For Immediate Release, April 20, 2016
||Benjamin Craft-Rendon, Tar Sands Blockade, (412) 223-7279, firstname.lastname@example.org
Yudith Nieto, TEJAS, (832) 867-1250, Younity9@gmail.com
Cyrus Reed, Sierra Club, (512) 740-4086, Cyrus.email@example.com
Blake Kopcho, Center for Biological Diversity, (805) 708-3435, firstname.lastname@example.org
On Anniversary of Deepwater Horizon Disaster,
Gulf Coast Residents Rally Against New Offshore Oil Leases in Houston
HOUSTON— Exactly six years after BP’s Deepwater Horizon exploded in the Gulf of Mexico and triggered the worst oil spill in the nation’s history, the Department of the Interior today held an “open house” in Houston to discuss its plans to issue 10 new offshore fossil fuel leases in the Gulf over the next five years. That proposal drew strong opposition from Gulf Coast residents and their allies in the environmental and social-justice movements, who held a press conference and rally before storming into the open house to call for a cancellation of the proposed leases and new investments and job creation in renewable energy and environmental restoration.
More than 40 people rallied outside the Hyatt Regency Houston as the meeting began, chanting “The seas are rising, so are we” and wielding signs including “From the Arctic to the Gulf, Keep It in the Ground,” before heading inside to confront Interior officials. Attendees came from Texas Environmental Justice Advocacy Services (TEJAS), Tar Sands Blockade, Bridge the Gulf, Louisiana Bucket Brigade, and other Gulf organizations, as well as Sierra Club, the Center for Biological Diversity, Greenpeace and other national organizations.
Eleven Gulf residents were killed on April 20, 2010 when the Deepwater Horizon exploded and began spewing millions of gallons of crude oil per day into the Gulf until the well was finally capped almost three months later. Thousands of birds, turtles, marine mammals and other wildlife were killed, and the impacts of that disaster are still felt today. A number of recent studies highlight the ongoing environmental harms from the spill, including severe lung disease in dolphins, near-record lows of Kemp’s ridley sea turtle nesting, oil dispersants that are toxic to corals, and a “bathtub ring” of oil on the seafloor.
Meanwhile the climate crisis is deepening, with 2015 being the hottest year on record by far, fueling a growing movement to halt new fossil fuel leases in public waters. Dozens of concerned citizens rallied against the proposed leases in the Gulf during a public hearing in New Orleans on April 18, following up on a massive demonstration there at the Superdome on March 23 and joining the national movement to “Keep It in the Ground,” which has been targeting fossil fuel leases on public lands. Climate scientists say most untapped fossil fuel reserves should be left intact if humanity is to avoid the worst climate change scenarios and meet the carbon emissions reduction goals agreed to in Paris in December.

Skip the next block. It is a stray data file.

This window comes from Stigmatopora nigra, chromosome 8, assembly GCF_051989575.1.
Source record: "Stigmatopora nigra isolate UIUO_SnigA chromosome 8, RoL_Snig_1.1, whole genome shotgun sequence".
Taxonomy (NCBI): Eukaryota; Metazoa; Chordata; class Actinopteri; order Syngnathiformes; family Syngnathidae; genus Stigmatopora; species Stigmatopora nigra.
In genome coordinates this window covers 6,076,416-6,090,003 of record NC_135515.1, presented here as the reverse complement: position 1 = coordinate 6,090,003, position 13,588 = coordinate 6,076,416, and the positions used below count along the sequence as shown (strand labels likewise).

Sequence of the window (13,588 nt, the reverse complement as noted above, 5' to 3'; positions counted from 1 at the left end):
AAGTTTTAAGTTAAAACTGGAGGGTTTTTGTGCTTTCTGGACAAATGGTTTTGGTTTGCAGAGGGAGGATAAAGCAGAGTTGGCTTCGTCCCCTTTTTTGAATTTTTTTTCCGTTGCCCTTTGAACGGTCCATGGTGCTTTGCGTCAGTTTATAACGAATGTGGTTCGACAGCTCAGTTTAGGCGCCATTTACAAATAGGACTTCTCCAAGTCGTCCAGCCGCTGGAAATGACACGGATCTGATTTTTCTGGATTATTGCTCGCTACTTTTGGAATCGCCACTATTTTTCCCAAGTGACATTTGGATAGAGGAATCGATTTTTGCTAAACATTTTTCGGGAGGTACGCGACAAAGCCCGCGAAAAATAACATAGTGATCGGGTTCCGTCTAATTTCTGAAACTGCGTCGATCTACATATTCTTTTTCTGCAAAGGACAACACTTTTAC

“Increased drilling in the Gulf perpetuates the treatment of the region as a ‘sacrifice zone,’ ” said Cyrus Reed, conservation director of the Sierra Club’s Lone Star Chapter. “We have already seen what offshore drilling does to our economy, wildlife, health, and our planet. Instead of more offshore drilling in this sacrifice zone, we should be building a 21st century transportation system and investing in the kind of clean energy that will create jobs and infuse new life into our economy.”
“The Deepwater Horizon disaster graphically illustrates the dangers of offshore oil drilling. It's as risky today as it was six years ago, both to our climate and the Gulf's wildlife and coastal communities,” said Blake Kopcho, a campaigner with the Center of Biological Diversity. “We need to stop treating the Gulf like a sacrifice zone for the fossil fuel industry and help this region transition into a just and sustainable clean energy future.”
“The refining communities of Houston are also known as the sacrifice zones, since the oil export ban was lifted we have already seen oil extracted from our shores exported to other countries,” said Yudith Nieto, a community organizer with Texas Environmental Justice Advocacy Services. “Gulf Coast communities will bear the brunt of negative impacts from extraction in already vulnerable areas but there is another option for our energy needs. Texas already leads the nation in wind-powered generation capacity so why is there a need to drill in deeper, more risky waters? Our impacted communities could benefit from a just transition into sustainable clean energy and Texas should lead the way.”
“We still haven't recovered from the BP Disaster. Oil is in our ocean, in our seafood and it still clouds the judgment of our elected officials. But we the people can see clearly, and we are calling for an end to new drilling in the Gulf of Mexico,” said Anne Rolfes, director of Louisiana Bucket Brigade.